A look at New York City’s tallest tree

The monster tree isn’t where you might expect
February 22, 2015 03:00PM

New York City has added more that 160,000 trees along sidewalks in recent years. Those trees will have a wonderful greening effect on the metropolis, but they can’t compare to an old giant. The city’s tallest and oldest tree is 134 feet, when last measured in 2005, and approximately 450 years old.

Known as the Queens Giant, the tree is located in Alley Pond Park in Queens between Douglaston and Bayside, according to Untapped Cities. But despite a sign and its height, the tree largely goes unnoticed.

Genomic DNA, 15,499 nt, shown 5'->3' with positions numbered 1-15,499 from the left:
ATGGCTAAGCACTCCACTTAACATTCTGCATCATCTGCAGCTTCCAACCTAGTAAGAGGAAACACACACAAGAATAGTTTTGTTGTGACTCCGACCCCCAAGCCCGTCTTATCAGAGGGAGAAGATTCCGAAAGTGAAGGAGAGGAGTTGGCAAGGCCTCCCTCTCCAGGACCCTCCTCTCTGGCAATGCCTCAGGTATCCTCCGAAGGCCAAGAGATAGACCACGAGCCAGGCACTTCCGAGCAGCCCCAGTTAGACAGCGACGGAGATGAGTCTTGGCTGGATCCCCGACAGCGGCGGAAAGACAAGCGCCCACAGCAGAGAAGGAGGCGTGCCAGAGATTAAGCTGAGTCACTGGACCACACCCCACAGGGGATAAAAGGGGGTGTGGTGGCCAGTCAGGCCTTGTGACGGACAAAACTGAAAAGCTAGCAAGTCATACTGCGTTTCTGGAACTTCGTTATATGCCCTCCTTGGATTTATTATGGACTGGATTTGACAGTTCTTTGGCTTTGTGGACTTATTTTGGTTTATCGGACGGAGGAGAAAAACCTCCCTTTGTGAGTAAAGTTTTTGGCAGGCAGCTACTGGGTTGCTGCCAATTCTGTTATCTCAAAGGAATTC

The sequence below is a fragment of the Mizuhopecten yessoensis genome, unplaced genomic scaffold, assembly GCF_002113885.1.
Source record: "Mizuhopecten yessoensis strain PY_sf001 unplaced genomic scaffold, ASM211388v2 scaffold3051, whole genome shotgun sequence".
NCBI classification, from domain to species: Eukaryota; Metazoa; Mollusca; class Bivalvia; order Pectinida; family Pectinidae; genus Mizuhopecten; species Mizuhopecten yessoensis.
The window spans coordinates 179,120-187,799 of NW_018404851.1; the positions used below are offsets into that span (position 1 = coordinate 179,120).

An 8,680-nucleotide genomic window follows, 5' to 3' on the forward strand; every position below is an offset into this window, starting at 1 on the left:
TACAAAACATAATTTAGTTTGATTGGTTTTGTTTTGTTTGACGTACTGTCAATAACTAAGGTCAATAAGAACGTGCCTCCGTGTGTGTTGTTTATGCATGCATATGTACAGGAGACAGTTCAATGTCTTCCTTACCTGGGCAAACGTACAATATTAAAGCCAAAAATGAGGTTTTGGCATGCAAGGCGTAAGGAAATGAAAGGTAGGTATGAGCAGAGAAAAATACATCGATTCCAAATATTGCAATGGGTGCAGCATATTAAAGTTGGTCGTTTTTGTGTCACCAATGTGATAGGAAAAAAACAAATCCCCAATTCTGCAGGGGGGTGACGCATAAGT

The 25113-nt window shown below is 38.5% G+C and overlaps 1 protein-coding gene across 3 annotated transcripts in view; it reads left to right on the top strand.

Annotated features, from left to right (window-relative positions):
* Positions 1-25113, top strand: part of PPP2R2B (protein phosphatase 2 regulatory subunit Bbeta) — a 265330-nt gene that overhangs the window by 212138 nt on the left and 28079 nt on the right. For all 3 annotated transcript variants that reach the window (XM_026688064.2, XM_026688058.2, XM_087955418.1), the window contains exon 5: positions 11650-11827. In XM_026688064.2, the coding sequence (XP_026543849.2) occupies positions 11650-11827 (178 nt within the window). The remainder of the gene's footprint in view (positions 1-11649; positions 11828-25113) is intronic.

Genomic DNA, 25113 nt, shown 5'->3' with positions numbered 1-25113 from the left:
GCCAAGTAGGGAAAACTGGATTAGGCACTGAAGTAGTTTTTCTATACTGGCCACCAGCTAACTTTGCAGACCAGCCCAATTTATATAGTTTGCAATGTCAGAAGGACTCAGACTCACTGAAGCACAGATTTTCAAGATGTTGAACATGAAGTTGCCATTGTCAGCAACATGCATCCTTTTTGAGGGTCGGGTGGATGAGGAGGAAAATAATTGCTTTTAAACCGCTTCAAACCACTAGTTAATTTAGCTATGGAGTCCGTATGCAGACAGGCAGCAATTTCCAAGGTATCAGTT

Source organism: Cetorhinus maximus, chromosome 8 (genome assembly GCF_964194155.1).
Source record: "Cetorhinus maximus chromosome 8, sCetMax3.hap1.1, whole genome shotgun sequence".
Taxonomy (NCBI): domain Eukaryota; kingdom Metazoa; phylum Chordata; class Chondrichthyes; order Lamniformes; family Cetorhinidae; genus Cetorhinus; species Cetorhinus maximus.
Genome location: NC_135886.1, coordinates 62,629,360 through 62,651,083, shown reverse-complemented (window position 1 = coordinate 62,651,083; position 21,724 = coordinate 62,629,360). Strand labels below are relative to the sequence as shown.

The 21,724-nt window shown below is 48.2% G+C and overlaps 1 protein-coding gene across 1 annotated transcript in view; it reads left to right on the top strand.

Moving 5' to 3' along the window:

”There is something to be said leaving it in a bit of obscurity,” former Parks Commission Adrian Benepe told Untapped Cities, “It’s part of the reason it has survived this long. If everyone is attracted to it, it increases the chance of something bad happening to it.”

The sign at the tree states: “It was standing tall when General George Washington passed close by in 1790 on a tour of Long Island, and it was most likely a young tree when the Dutch East India Company sent a group of Walloon families to Manhattan in 1624.” [Untapped Cities]Christopher Cameron